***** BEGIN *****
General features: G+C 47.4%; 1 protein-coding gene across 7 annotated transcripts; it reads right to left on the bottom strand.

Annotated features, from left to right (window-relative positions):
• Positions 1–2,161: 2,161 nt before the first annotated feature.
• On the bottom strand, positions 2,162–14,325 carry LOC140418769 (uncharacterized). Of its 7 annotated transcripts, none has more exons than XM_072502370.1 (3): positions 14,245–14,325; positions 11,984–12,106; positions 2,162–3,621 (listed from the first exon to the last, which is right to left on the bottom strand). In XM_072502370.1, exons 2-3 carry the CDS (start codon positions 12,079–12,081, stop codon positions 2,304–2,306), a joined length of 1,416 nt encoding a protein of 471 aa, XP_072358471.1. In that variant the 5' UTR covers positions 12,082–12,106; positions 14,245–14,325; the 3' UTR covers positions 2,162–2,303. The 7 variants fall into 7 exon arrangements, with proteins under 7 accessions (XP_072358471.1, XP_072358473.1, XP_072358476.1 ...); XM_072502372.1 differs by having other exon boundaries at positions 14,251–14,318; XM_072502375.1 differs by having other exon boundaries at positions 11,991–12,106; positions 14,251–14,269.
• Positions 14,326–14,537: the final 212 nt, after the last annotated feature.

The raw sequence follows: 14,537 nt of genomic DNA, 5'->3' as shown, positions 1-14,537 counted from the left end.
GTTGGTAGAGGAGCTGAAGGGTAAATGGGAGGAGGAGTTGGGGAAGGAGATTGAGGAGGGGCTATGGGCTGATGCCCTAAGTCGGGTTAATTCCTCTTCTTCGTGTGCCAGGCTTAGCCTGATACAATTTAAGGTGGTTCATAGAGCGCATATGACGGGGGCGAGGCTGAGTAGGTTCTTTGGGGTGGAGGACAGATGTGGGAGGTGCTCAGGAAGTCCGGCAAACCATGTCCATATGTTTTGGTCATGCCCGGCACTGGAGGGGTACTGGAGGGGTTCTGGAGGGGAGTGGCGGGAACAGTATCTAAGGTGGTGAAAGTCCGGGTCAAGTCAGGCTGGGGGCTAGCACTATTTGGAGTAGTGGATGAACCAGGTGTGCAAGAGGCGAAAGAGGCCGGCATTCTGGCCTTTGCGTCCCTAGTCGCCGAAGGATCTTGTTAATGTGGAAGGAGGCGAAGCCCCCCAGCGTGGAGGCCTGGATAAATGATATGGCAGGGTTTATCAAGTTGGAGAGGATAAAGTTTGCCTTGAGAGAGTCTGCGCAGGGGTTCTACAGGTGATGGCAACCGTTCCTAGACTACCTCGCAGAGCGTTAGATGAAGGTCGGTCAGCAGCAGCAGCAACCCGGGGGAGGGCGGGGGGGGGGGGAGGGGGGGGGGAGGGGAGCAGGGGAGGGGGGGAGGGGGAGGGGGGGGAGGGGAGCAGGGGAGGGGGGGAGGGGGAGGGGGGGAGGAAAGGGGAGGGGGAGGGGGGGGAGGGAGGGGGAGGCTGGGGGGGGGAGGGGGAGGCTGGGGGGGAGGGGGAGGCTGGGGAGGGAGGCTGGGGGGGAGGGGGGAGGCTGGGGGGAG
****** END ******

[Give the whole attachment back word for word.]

General features: G+C 47.4%; 1 protein-coding gene across 7 annotated transcripts; it reads right to left on the bottom strand.

Annotated features, from left to right (window-relative positions):
• Positions 1–2,161: 2,161 nt before the first annotated feature.
• On the bottom strand, positions 2,162–14,325 carry LOC140418769 (uncharacterized). Of its 7 annotated transcripts, none has more exons than XM_072502370.1 (3): positions 14,245–14,325; positions 11,984–12,106; positions 2,162–3,621 (listed from the first exon to the last, which is right to left on the bottom strand). In XM_072502370.1, exons 2-3 carry the CDS (start codon positions 12,079–12,081, stop codon positions 2,304–2,306), a joined length of 1,416 nt encoding a protein of 471 aa, XP_072358471.1. In that variant the 5' UTR covers positions 12,082–12,106; positions 14,245–14,325; the 3' UTR covers positions 2,162–2,303. The 7 variants fall into 7 exon arrangements, with proteins under 7 accessions (XP_072358471.1, XP_072358473.1, XP_072358476.1 ...); XM_072502372.1 differs by having other exon boundaries at positions 14,251–14,318; XM_072502375.1 differs by having other exon boundaries at positions 11,991–12,106; positions 14,251–14,269.
• Positions 14,326–14,537: the final 212 nt, after the last annotated feature.

The raw sequence follows: 14,537 nt of genomic DNA, 5'->3' as shown, positions 1-14,537 counted from the left end.
GTTGGTAGAGGAGCTGAAGGGTAAATGGGAGGAGGAGTTGGGGAAGGAGATTGAGGAGGGGCTATGGGCTGATGCCCTAAGTCGGGTTAATTCCTCTTCTTCGTGTGCCAGGCTTAGCCTGATACAATTTAAGGTGGTTCATAGAGCGCATATGACGGGGGCGAGGCTGAGTAGGTTCTTTGGGGTGGAGGACAGATGTGGGAGGTGCTCAGGAAGTCCGGCAAACCATGTCCATATGTTTTGGTCATGCCCGGCACTGGAGGGGTACTGGAGGGGTTCTGGAGGGGAGTGGCGGGAACAGTATCTAAGGTGGTGAAAGTCCGGGTCAAGTCAGGCTGGGGGCTAGCACTATTTGGAGTAGTGGATGAACCAGGTGTGCAAGAGGCGAAAGAGGCCGGCATTCTGGCCTTTGCGTCCCTAGTCGCCGAAGGATCTTGTTAATGTGGAAGGAGGCGAAGCCCCCCAGCGTGGAGGCCTGGATAAATGATATGGCAGGGTTTATCAAGTTGGAGAGGATAAAGTTTGCCTTGAGAGAGTCTGCGCAGGGGTTCTACAGGTGATGGCAACCGTTCCTAGACTACCTCGCAGAGCGTTAGATGAAGGTCGGTCAGCAGCAGCAGCAACCCGGGGGAGGGCGGGGGGGGGGGGAGGGGGGGGGGAGGGGAGCAGGGGAGGGGGGGAGGGGGAGGGGGGGGAGGGGAGCAGGGGAGGGGGGGAGGGGGAGGGGGGGAGGAAAGGGGAGGGGGAGGGGGGGGAGGGAGGGGGAGGCTGGGGGGGGGAGGGGGAGGCTGGGGGGGAGGGGGAGGCTGGGGAGGGAGGCTGGGGGGGAGGGGGGAGGCTGGGGGGAG